Home / Politics / Policy /  CAG slams nutrient-based subsidy policy for fertilizers

New Delhi: The nutrient-based subsidy (NBS) policy announced in 2010 has failed to promote a balanced use of fertilizers and growth of indigenous industry, the Comptroller and Auditor General of India (CAG) said in its performance audit submitted to Parliament on Friday.

By not fixing the benchmark price at a reasonable level for import of DAP (di-ammonium phosphate) fertilizer, which delayed finalization of contracts between international suppliers and domestic fertilizer companies, the government lost an opportunity to save a subsidy of 5,555 crore in 2010-11, CAG found in its audit.

“There was no monitoring mechanism in the department of fertilizers (DoF) to ensure prices fixed by fertilizer companies were based on their cost of production and that these were reasonable," the government’s auditor said.

Observing that the NBS policy reduced the subsidy burden on phosphatic and potassic fertilizers from 39,452 crore in 2009-10 to 29,427 crore in 2013-14, the CAG report said, “Indigenous production as well as imports of P and K fertilizers also declined during this period indicating lesser availability and consumption."

The CAG report said there was no clear roadmap in the DoF to achieve the NBS objectives and the policy did not succeed in checking the imbalanced use of fertilizers.

The use of nitrogen-based fertilizers nearly doubled between 2009 and 2013, the CAG observed, adding that farmers preferred urea (containing nitrogen) because it was cheaper than phosphatic and potassic fertilizers. “Such a practice had an adverse effect on soil fertility. Thus, NBS policy did not promote balance fertilization," it noted.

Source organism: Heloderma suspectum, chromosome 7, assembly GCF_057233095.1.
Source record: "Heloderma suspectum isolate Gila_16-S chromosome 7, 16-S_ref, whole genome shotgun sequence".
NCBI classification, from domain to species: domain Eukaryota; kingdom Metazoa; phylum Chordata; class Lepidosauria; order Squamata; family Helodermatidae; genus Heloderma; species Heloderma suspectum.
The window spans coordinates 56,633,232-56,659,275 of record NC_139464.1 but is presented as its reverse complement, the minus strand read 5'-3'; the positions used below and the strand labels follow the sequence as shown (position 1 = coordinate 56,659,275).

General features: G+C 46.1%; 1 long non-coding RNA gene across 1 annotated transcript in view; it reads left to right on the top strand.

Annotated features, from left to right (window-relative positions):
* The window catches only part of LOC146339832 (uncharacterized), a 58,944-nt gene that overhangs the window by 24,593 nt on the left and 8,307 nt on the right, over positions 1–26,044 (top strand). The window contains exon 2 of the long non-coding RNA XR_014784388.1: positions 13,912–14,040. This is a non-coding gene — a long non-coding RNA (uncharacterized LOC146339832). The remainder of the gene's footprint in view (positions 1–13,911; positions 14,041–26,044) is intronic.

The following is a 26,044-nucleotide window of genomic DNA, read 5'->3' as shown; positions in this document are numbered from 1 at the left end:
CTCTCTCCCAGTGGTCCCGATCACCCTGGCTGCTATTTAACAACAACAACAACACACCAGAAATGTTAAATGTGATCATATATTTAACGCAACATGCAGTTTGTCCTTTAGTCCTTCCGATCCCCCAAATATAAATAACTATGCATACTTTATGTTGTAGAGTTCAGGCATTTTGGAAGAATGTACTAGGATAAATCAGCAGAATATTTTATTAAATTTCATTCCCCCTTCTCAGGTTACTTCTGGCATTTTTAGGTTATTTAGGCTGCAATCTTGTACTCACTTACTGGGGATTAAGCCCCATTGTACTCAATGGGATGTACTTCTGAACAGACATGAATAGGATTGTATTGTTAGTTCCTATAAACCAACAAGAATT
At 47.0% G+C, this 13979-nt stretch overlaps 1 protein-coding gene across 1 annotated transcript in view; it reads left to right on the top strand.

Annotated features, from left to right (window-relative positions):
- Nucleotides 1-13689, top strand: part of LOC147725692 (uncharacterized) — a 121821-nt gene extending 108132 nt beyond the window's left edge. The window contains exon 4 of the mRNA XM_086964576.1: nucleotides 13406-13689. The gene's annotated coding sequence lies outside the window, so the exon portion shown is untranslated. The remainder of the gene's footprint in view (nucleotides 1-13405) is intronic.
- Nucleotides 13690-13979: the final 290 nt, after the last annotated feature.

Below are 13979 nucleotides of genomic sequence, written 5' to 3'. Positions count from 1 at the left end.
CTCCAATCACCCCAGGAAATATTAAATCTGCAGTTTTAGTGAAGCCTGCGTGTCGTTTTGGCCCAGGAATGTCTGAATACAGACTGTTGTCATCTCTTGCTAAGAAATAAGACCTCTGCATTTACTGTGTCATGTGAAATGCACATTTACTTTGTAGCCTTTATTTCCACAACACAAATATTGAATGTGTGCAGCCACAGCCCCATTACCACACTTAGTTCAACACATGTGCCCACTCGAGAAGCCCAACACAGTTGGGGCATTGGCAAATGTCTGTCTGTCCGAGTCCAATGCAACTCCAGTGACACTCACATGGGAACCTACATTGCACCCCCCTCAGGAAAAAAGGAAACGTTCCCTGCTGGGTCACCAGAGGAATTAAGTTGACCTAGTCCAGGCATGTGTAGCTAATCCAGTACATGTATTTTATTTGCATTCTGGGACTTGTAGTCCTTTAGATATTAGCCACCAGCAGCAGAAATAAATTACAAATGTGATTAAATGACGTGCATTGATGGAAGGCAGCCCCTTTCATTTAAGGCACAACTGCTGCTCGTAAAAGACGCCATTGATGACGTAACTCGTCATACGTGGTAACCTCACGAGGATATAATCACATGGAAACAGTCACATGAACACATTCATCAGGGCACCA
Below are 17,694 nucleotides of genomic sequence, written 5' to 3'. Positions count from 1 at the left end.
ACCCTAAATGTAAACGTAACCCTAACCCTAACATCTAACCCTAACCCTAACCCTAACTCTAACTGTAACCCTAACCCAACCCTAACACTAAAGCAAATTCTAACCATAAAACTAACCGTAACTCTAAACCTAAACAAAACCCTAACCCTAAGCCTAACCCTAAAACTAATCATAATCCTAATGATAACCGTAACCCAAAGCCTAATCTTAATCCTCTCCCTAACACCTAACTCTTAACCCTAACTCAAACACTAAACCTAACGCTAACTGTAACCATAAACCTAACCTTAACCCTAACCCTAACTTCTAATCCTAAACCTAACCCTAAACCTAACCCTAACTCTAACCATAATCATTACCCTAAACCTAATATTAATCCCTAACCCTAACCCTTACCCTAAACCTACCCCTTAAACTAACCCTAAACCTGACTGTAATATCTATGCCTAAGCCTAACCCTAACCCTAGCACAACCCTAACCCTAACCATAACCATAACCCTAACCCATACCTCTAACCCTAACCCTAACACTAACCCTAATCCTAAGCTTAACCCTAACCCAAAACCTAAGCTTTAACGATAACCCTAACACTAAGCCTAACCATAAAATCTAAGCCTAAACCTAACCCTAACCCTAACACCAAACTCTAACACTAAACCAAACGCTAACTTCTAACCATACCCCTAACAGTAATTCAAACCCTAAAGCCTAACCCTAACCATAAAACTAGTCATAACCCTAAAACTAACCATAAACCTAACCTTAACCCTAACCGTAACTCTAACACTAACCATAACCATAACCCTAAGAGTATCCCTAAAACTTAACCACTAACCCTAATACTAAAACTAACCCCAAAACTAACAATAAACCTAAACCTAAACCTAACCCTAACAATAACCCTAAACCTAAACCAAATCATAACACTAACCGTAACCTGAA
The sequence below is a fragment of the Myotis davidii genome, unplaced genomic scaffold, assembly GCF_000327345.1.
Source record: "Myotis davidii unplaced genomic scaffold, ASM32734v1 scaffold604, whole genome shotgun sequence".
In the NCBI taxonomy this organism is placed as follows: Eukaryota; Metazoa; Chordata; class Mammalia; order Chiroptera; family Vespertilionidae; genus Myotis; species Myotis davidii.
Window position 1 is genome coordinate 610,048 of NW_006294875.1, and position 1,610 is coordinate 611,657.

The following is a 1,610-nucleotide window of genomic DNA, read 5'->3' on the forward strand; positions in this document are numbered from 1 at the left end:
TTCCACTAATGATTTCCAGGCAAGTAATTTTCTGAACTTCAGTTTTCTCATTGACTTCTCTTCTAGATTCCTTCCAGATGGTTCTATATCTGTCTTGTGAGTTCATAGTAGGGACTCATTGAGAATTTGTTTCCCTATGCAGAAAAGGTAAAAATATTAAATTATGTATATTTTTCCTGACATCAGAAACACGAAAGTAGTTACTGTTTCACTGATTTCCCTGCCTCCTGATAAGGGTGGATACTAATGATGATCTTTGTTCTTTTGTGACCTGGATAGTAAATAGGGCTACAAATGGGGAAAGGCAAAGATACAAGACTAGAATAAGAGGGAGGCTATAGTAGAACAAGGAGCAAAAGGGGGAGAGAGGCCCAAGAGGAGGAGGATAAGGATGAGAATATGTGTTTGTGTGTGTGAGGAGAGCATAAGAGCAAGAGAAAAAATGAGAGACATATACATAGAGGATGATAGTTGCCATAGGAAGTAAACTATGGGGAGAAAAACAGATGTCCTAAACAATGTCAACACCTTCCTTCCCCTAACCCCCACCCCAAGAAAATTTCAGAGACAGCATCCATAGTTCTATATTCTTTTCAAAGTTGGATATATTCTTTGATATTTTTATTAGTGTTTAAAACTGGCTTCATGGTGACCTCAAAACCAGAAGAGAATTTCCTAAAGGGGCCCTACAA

The policy of freeing prices of phosphatic and potassic fertilizers, while retaining price control over urea, distorted the consumption equilibrium, the CAG report said, adding that while the price of urea increased by only 1% between 2010-11 and 2013-14, the price of phosphatic and potassic fertilizers increased between 104% and 251%.

“It was natural for farmers to substitute urea for P and K fertlisers, which resulted in a skewed consumption," the CAG report said.

The CAG’s audit found that fertilizer companies were unreasonably fixing retail prices on imported fertilizers. For instance, Indian Farmer’s fertilizer Cooperative Ltd (IFFCO) added 142 per tonne towards “loss on sale of fertilizer bond" as a cost component for fixing maximum retail price of imported DAP between 2011 and 2012. “The financial impact of above loading was 9.89 crore," it said.

In its recommendations, the CAG’s report asked DoF for a critical review of pricing urea, setting quantifiable targets for achieving NBS goals, and verification of cost data of fertilizer companies.

Interestingly, the ministry of chemicals and fertlizers informed Rajya Sabha on Friday that the department has finalized a note on the new urea policy of 2015 and sent it to the cabinet committee on economic affairs for approval on 5 May.

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